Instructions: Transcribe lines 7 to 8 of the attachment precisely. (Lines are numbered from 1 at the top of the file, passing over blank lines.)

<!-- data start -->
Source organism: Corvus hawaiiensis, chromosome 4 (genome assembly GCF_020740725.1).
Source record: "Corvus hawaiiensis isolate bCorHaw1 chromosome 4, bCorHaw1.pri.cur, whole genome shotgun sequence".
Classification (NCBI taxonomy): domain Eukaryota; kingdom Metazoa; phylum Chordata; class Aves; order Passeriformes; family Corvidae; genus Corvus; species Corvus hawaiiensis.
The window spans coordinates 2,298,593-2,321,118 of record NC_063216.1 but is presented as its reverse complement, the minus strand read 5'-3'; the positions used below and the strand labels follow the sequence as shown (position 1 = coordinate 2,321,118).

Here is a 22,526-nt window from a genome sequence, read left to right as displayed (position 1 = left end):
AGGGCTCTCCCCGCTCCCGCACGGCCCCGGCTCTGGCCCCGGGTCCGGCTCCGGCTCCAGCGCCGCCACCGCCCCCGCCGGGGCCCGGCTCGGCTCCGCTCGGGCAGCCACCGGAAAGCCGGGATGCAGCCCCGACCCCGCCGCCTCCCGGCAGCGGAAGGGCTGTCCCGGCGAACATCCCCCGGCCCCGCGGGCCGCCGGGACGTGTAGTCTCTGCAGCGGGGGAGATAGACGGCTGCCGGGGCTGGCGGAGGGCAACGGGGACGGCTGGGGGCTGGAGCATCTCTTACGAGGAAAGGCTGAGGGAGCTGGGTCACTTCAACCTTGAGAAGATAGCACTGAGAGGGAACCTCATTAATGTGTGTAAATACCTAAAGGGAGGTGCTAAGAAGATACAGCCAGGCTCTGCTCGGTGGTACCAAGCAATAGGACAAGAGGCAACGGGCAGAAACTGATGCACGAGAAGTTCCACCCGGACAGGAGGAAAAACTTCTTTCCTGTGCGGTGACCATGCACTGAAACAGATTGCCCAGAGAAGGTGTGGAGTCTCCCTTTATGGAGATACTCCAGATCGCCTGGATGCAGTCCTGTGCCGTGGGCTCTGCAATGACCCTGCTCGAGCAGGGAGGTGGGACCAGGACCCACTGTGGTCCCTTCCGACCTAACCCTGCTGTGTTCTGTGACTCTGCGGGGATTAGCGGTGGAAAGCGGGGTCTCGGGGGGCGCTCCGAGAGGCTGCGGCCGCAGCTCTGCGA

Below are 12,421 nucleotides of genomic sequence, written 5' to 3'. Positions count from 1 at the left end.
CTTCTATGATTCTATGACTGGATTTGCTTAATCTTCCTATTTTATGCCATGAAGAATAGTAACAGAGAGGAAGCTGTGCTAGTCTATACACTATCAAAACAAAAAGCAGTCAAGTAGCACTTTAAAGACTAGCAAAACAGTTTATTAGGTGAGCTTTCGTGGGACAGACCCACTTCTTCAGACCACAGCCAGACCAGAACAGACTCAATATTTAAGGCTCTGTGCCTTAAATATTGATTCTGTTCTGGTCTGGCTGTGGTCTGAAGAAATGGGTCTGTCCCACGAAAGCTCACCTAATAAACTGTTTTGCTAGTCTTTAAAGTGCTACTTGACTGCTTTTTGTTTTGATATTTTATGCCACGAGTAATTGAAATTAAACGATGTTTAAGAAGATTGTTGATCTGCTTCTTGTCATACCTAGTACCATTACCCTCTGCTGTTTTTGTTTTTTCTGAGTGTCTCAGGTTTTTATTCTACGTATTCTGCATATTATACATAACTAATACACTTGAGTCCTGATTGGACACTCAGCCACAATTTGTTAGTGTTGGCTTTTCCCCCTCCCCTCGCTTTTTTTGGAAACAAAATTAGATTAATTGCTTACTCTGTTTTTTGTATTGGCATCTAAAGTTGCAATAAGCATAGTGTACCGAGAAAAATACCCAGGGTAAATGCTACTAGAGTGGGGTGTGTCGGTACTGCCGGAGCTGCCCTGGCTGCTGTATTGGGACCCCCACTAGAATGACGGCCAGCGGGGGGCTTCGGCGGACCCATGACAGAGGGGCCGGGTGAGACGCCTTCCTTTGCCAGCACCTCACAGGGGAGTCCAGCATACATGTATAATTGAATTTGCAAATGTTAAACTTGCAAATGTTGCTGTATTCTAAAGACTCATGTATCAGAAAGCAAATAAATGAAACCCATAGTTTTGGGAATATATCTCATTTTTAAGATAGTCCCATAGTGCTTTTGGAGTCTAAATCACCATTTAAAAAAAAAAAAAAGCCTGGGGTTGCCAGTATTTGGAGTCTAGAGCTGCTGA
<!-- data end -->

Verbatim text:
Below are 12,421 nucleotides of genomic sequence, written 5' to 3'. Positions count from 1 at the left end.
CTTCTATGATTCTATGACTGGATTTGCTTAATCTTCCTATTTTATGCCATGAAGAATAGTAACAGAGAGGAAGCTGTGCTAGTCTATACACTATCAAAACAAAAAGCAGTCAAGTAGCACTTTAAAGACTAGCAAAACAGTTTATTAGGTGAGCTTTCGTGGGACAGACCCACTTCTTCAGACCACAGCCAGACCAGAACAGACTCAATATTTAAGGCTCTGTGCCTTAAATATTGATTCTGTTCTGGTCTGGCTGTGGTCTGAAGAAATGGGTCTGTCCCACGAAAGCTCACCTAATAAACTGTTTTGCTAGTCTTTAAAGTGCTACTTGACTGCTTTTTGTTTTGATATTTTATGCCACGAGTAATTGAAATTAAACGATGTTTAAGAAGATTGTTGATCTGCTTCTTGTCATACCTAGTACCATTACCCTCTGCTGTTTTTGTTTTTTCTGAGTGTCTCAGGTTTTTATTCTACGTATTCTGCATATTATACATAACTAATACACTTGAGTCCTGATTGGACACTCAGCCACAATTTGTTAGTGTTGGCTTTTCCCCCTCCCCTCGCTTTTTTTGGAAACAAAATTAGATTAATTGCTTACTCTGTTTTTTGTATTGGCATCTAAAGTTGCAATAAGCATAGTGTACCGAGAAAAATACCCAGGGTAAATGCTACTAGAGTGGGGTGTGTCGGTACTGCCGGAGCTGCCCTGGCTGCTGTATTGGGACCCCCACTAGAATGACGGCCAGCGGGGGGCTTCGGCGGACCCATGACAGAGGGGCCGGGTGAGACGCCTTCCTTTGCCAGCACCTCACAGGGGAGTCCAGCATACATGTATAATTGAATTTGCAAATGTTAAACTTGCAAATGTTGCTGTATTCTAAAGACTCATGTATCAGAAAGCAAATAAATGAAACCCATAGTTTTGGGAATATATCTCATTTTTAAGATAGTCCCATAGTGCTTTTGGAGTCTAAATCACCATTTAAAAAAAAAAAAAAGCCTGGGGTTGCCAGTATTTGGAGTCTAGAGCTGCTGA